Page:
What’s in it?
It is just a number in some respects. Obviously it’s more than simply a number by context. Age is, or at least often can be, indicative of a number of things. When it comes down to the bottom of it though, age is just like anything else I suppose. It is what–and perhaps solely–what one makes of it.
I have found that we have this cultural expectation that is generally subscribed to, in which it is deemed inappropriate to inquire about the number of years that makes up one’s life. Who hasn’t heard the embarrassment of a parent as they scold their curious child, “Suzy, it’s not polite to ask someone their age!” …while they secretly hope the person will respond to the child’s inquisition to satisfy their own stifled curiosity?
I’ve been thinking about this. This strange aversion to revealing age. In consideration, I have concluded that this cultural practice of age avoidance is nonsense. Each of us has precisely the number of years that each of us has. No more. No less. Apart from each passing second– the usual passage of time–our age cannot be made more or less.
I think we may often pretend or wish that we are something we are not. That is human enough, and so we do this with age as well. When we are young, we are never old enough. When we are old, we long for youth gone by. I think perhaps, anyone who does not wish to share their life duration, or abides under the ‘don’t-ask-don’t-reveal’ methodology, is either hiding something, untrustworthy, or rattled with insecurity. This is not a scathing judgment of people’s faults (apart from the untrustworthy option). No, it is observation. It is recognition of that which I see in myself. I do genuinely enjoy having curious people guess my age before I tell them. I am often suspected of being 2-5 years younger than I actually am, and that usually thrills me!
Why are we not good enough as we are though? With our age and all? I think about this for myself, about age, about the passing of time. Sure. I’ll come clean. I carry thirty-one years of breathing and living under my belt, and all over and through the rest of my body, mind, and soul. I could, and sometimes do complain a hundred complaints about aging. How everything is harder. How there is too much responsibility. How my body aches sooner and heals later. Remember when we were kids? We just couldn’t grow up fast enough. We couldn’t wait to be able to drive cars, smoke things, and drink liquor.
“Sweet freedom!” we said…”I can almost taste it!”
Well, twenty years later and ‘sweet freedom’ is often as bitter as wormwood. Now we want freedom from our freedoms (aka responsibilities). But good things come with age as well. I suppose. … I have to convince myself of this fairly often. But I know its true. The more age someone has, I think the more I listen and pay attention–because with every passing year of life, no matter how one spends it–comes added and gained experience and understanding. Comes life lessons and things to be learned. In essence, age is beautiful. Youth is beautiful. Life is beautiful.
Do you know what I think? I’m thirty-one and it suits me just perfectly. I don’t mean to say I always love it. But I don’t think I could be a better age right now in life. I’m often wrong about things, but with this thing, I think I am quite right about. And do you know what else I think? I think that is absolutely true for you as well. You and everyone else too. You are the perfect age for you — even with all of the present circumstances that you might not be all too fond of. Trust me, I understand that.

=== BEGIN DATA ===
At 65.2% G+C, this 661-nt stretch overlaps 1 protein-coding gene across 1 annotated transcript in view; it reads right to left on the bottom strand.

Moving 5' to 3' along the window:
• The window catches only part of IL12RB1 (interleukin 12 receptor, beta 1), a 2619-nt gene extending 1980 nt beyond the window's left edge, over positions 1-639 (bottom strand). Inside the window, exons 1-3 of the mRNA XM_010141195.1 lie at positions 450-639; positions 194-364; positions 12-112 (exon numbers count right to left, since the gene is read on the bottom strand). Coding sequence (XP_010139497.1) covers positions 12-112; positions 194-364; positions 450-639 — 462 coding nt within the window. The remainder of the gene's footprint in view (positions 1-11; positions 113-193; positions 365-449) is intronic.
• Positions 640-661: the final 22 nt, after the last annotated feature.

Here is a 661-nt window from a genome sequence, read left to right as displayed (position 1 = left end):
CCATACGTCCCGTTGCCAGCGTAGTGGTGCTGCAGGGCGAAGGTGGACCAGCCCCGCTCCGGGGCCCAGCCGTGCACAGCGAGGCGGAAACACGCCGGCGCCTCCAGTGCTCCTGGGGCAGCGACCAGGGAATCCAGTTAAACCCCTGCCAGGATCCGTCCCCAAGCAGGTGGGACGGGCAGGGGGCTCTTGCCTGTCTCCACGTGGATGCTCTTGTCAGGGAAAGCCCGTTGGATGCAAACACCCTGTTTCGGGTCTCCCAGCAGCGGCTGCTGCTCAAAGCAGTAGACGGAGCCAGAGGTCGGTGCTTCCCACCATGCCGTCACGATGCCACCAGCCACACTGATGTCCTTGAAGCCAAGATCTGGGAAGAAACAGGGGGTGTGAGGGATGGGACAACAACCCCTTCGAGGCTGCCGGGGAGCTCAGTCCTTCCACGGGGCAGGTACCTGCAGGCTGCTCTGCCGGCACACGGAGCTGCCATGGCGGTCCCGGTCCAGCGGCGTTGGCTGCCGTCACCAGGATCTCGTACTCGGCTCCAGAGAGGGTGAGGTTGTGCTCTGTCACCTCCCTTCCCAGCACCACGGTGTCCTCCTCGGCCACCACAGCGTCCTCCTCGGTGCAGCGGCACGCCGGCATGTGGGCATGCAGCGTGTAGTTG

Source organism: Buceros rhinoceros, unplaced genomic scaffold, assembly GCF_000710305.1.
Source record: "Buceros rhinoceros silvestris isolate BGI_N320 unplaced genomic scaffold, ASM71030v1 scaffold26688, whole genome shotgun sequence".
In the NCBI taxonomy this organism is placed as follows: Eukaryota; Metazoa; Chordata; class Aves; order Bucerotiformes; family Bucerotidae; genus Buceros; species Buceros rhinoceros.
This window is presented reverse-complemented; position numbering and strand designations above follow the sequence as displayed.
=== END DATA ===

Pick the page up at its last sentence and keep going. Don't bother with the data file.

No, you are lovely. Exceedingly! The number of years that comprises your life are perfect for you, and they look so good on you! I’ve never seen someone so stunning in years. And at the same time, since I believe this about everyone, I have only seen someone so stunning in years. You are delightful at this age, at every age before, and every age to come. What a shiny gem you are! You are cool jade and burning sapphire swirled together into calm fire. You tickle my senses with your years.
I won’t say anything if you don’t want to reveal your age. Well….I might. I am a bit more forward these days. But truly it is fine if you don’t. Your age is your gift to do with as you please. I like when people share their numerical measure of biology with me. The passing of gifts, just like the passing of time, is a beautiful practice.
It is up to each of us how we age. Sometimes we hear people say, or may even say ourselves, “You age so well.” or “You haven’t aged one bit.” or “She/He is aging quickly.” What silly things to say! I know, I know. I’m too literal, and semantics, and blah blah blah. But this is me. One of the things that comes with my own years: I love to think about the things we people say, and what we really mean. If there is legitimacy, or if we say things because we’ve always said them, or because maybe it helps us avoid reality.
I think my favorite age comment is along these lines, “Well, they are really showing their age.” Hah! How delightful! As if we all keep our age under wraps, but that person is completely naked, flaunting their age all over without reservation. I hope for you and me, that we always show our age well, with health and spunk, unabated, and free.
My conclusion is simple:
All people of all ages, love all people of all ages.
FOOD FOR THOUGHT:
Think about this. If you look up the verb form of ‘age’ in a thesaurus, here are some words you will find:
Develop, Deteriorate, Grow, Decline, Mature, Mellow, Ripen, Wane
Does anything seem odd to you, as if there are listed some very stark opposites in that list? Almost as if age is entirely about perception?
Age is what you make of it. That’s what I think.
Loveland, CO ¦¦ September 8, 2018
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